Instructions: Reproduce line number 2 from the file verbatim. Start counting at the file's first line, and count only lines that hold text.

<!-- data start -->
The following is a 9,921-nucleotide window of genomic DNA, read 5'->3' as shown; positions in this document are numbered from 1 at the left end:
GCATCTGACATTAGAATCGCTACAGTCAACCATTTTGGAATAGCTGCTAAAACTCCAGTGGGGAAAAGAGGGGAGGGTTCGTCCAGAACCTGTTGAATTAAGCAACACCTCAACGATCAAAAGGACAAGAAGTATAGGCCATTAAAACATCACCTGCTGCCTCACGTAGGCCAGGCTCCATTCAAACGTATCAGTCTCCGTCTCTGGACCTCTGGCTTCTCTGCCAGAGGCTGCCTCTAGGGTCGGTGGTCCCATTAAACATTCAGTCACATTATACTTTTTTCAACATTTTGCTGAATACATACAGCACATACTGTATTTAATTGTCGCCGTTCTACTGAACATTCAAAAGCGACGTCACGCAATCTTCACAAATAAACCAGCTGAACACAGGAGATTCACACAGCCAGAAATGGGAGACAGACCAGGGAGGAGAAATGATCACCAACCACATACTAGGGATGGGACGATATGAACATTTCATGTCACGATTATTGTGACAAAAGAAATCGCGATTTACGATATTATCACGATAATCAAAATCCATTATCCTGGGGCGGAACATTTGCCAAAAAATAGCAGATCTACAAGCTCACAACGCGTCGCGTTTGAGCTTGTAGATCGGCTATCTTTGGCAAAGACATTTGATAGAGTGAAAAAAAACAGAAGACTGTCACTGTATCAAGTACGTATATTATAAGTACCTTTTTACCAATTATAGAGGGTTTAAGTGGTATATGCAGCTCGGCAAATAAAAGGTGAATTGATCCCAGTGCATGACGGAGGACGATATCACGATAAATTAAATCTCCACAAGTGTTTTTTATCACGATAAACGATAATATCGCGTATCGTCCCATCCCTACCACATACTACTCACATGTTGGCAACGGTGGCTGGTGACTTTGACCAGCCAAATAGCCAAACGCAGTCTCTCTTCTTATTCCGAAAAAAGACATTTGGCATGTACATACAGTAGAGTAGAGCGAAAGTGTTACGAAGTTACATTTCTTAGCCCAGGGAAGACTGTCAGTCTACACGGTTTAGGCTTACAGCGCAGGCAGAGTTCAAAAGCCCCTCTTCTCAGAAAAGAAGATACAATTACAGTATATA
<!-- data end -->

GCATCTGACATTAGAATCGCTACAGTCAACCATTTTGGAATAGCTGCTAAAACTCCAGTGGGGAAAAGAGGGGAGGGTTCGTCCAGAACCTGTTGAATTAAGCAACACCTCAACGATCAAAAGGACAAGAAGTATAGGCCATTAAAACATCACCTGCTGCCTCACGTAGGCCAGGCTCCATTCAAACGTATCAGTCTCCGTCTCTGGACCTCTGGCTTCTCTGCCAGAGGCTGCCTCTAGGGTCGGTGGTCCCATTAAACATTCAGTCACATTATACTTTTTTCAACATTTTGCTGAATACATACAGCACATACTGTATTTAATTGTCGCCGTTCTACTGAACATTCAAAAGCGACGTCACGCAATCTTCACAAATAAACCAGCTGAACACAGGAGATTCACACAGCCAGAAATGGGAGACAGACCAGGGAGGAGAAATGATCACCAACCACATACTAGGGATGGGACGATATGAACATTTCATGTCACGATTATTGTGACAAAAGAAATCGCGATTTACGATATTATCACGATAATCAAAATCCATTATCCTGGGGCGGAACATTTGCCAAAAAATAGCAGATCTACAAGCTCACAACGCGTCGCGTTTGAGCTTGTAGATCGGCTATCTTTGGCAAAGACATTTGATAGAGTGAAAAAAAACAGAAGACTGTCACTGTATCAAGTACGTATATTATAAGTACCTTTTTACCAATTATAGAGGGTTTAAGTGGTATATGCAGCTCGGCAAATAAAAGGTGAATTGATCCCAGTGCATGACGGAGGACGATATCACGATAAATTAAATCTCCACAAGTGTTTTTTATCACGATAAACGATAATATCGCGTATCGTCCCATCCCTACCACATACTACTCACATGTTGGCAACGGTGGCTGGTGACTTTGACCAGCCAAATAGCCAAACGCAGTCTCTCTTCTTATTCCGAAAAAAGACATTTGGCATGTACATACAGTAGAGTAGAGCGAAAGTGTTACGAAGTTACATTTCTTAGCCCAGGGAAGACTGTCAGTCTACACGGTTTAGGCTTACAGCGCAGGCAGAGTTCAAAAGCCCCTCTTCTCAGAAAAGAAGATACAATTACAGTATATA